Study marks first-ever demonstration of a successful PFS therapy in an animal model
Oct. 29, 2022
The neurosteroid allopregnanolone (ALLO) has proved effective in counteracting some of the finasteride-induced alterations in gut microbiota, according to new research at the University of Milano (UniMi).
Titled Gut Inflammation Induced by Finasteride Withdrawal: Therapeutic Effect of Allopregnanolone in Adult Male Rats, and funded in part by the PFS Foundation, the study was published October 26 in Biomolecules.
Roberto Cosimo Melcangi, PhD, Head of the Neuroendocrinology Unit in the Department of Pharmacological and Biomolecular Sciences at UniMi, who headed a team of six researchers on the project, writes:
[P]revious observations in PFS patients and an experimental model showed alterations in gut microbiota populations, suggesting an inflammatory environment. To confirm this hypothesis, we…explored the effect of chronic treatment with finasteride…and its withdrawal…on the levels of steroids, neurotransmitters, pro-inflammatory cytokines and gut permeability markers in the colon of adult male rat. The obtained data demonstrate that the levels of [ALLO] decreased after finasteride treatment and after its withdrawal.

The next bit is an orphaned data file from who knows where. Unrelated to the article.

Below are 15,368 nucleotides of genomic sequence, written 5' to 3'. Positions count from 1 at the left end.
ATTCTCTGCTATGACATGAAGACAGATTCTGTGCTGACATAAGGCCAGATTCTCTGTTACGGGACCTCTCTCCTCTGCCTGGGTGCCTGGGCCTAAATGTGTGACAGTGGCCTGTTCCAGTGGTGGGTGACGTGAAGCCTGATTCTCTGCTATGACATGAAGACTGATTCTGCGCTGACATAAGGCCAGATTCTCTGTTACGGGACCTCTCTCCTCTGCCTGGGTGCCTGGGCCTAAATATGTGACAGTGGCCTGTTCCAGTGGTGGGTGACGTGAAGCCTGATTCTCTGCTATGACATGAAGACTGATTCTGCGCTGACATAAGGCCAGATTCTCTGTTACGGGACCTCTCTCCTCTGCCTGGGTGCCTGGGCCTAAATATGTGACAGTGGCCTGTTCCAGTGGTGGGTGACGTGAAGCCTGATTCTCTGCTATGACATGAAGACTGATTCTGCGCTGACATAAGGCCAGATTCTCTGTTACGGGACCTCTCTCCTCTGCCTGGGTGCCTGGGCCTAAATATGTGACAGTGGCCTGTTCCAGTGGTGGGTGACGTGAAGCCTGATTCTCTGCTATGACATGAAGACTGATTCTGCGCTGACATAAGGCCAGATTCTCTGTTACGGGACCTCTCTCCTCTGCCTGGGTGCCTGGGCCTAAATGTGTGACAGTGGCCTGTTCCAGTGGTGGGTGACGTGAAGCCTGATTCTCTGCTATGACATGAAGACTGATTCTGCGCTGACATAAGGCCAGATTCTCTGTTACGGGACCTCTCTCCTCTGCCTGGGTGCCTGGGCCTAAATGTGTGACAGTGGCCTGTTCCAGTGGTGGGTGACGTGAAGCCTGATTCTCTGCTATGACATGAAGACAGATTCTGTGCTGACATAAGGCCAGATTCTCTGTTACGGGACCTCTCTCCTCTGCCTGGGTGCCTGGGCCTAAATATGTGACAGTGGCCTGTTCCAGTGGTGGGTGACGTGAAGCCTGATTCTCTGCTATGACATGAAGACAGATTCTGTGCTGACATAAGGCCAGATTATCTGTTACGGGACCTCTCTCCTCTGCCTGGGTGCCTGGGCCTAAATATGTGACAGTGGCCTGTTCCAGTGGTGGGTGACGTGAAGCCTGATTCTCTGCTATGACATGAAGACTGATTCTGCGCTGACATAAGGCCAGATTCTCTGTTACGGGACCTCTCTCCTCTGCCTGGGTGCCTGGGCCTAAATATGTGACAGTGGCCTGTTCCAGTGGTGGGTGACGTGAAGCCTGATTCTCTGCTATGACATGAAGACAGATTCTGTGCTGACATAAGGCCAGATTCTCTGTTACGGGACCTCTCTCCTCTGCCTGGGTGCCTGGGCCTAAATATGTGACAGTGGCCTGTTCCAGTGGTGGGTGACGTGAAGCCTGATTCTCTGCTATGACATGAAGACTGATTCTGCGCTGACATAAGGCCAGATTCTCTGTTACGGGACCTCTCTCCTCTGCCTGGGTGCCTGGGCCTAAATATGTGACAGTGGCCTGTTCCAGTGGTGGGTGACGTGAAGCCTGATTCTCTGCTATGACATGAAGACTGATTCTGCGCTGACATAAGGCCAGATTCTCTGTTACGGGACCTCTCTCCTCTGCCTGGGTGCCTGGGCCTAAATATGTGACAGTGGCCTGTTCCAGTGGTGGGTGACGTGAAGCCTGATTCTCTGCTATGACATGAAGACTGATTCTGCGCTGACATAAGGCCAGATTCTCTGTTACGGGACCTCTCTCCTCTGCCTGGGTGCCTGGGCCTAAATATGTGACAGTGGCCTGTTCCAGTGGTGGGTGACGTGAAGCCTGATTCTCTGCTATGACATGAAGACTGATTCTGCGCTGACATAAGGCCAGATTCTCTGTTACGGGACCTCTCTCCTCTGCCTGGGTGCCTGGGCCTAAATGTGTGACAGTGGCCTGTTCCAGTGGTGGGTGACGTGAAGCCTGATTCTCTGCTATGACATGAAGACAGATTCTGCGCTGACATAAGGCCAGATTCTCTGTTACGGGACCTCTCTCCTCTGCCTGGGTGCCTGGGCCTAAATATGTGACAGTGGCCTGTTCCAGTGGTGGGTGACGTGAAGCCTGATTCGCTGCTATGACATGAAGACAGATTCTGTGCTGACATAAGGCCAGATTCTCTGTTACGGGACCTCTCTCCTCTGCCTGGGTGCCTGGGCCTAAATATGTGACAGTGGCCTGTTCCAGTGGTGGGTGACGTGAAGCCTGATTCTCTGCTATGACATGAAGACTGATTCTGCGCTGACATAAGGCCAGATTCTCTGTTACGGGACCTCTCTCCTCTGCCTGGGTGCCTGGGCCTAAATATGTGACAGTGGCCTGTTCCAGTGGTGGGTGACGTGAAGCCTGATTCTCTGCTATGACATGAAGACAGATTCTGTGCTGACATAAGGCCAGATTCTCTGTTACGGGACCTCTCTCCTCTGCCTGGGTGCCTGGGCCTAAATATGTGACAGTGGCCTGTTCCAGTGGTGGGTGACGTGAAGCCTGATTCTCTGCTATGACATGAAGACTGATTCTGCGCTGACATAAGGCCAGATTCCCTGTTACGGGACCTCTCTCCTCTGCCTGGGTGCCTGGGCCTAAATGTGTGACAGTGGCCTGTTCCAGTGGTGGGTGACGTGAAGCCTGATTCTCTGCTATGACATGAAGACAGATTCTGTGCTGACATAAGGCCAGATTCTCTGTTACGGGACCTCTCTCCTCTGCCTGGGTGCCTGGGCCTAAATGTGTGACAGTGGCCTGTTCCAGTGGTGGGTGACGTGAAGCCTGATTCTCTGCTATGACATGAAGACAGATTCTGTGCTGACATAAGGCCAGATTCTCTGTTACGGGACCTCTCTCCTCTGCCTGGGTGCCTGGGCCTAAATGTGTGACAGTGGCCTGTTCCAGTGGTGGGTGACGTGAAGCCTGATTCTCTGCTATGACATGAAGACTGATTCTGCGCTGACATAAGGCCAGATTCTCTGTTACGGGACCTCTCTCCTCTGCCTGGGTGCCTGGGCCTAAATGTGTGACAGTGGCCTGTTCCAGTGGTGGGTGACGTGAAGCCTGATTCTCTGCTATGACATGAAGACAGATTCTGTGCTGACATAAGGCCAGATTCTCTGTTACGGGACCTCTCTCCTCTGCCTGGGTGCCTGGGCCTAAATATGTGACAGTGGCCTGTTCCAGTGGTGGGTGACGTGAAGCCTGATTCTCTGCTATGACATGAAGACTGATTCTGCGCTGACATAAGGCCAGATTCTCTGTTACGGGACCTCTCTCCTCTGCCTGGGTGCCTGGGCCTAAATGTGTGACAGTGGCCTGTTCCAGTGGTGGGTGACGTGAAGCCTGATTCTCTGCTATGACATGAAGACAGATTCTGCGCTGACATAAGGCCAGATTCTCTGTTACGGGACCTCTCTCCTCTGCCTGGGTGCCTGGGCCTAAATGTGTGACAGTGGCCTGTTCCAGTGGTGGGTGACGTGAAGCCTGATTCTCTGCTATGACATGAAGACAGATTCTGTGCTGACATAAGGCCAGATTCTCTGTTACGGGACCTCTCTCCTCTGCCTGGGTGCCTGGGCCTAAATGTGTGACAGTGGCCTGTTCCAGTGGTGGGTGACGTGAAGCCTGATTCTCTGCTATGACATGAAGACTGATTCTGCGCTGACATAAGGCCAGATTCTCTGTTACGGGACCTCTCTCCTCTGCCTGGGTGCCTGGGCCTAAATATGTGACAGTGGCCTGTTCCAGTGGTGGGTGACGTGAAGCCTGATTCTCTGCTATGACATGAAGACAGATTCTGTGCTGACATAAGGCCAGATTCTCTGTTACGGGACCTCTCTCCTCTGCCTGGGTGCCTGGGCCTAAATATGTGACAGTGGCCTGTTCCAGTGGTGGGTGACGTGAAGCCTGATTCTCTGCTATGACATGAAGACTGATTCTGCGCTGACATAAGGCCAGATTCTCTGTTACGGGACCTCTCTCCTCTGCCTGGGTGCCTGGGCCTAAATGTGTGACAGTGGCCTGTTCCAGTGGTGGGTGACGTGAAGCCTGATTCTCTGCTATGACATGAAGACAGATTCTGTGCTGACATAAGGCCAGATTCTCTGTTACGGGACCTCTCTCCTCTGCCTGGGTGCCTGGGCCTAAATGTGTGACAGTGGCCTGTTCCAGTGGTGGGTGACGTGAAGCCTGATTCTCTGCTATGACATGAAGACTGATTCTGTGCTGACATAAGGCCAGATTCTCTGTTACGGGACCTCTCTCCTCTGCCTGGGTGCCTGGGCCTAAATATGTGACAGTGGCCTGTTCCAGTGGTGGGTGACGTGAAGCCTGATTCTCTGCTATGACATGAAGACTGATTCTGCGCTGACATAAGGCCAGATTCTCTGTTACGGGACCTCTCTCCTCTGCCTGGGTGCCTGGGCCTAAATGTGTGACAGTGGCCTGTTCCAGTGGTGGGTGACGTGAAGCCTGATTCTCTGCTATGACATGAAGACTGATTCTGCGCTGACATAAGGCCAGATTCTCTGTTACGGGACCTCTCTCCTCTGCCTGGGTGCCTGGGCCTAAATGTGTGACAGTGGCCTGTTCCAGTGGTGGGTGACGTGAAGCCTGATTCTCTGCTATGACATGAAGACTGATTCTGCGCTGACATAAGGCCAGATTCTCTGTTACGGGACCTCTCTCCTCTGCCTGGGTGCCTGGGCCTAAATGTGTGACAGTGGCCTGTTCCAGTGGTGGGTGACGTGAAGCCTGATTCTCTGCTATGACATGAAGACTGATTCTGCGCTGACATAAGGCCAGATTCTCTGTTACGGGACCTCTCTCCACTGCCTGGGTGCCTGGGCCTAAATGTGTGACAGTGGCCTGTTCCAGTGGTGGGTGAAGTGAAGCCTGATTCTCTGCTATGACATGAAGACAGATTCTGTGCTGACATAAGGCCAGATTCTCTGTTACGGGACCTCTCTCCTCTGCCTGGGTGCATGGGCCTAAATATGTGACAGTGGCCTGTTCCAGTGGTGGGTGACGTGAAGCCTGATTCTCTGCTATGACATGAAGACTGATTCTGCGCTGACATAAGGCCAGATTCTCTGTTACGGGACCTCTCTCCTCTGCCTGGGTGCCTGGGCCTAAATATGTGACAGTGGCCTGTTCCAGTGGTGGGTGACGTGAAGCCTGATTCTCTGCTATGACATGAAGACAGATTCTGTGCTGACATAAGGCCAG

Following the drug suspension, the decrease in ALLO levels correlates with an increase in IL-1 and TNF-, serotonin and a decrease in dopamine. Importantly, ALLO treatment is able to counteract some of these alterations.
[B]ecause (i) sexual dysfunction may be related to alterations in gut microbiota and (ii) the existence of the well-described gut-brain axis, observations here obtained may provide an important background to explore [the] protective effect of ALLO on psychiatric and andrological dysfunctions, laying the groundwork for possible therapy in PFS patients.
Separately, Prof. Melcangi tells us: “To our knowledge, this study marks the first-ever demonstration that it’s possible to recover from a PFS symptom. Next we’ll be extending our analyses to other symptoms characteristic of the condition.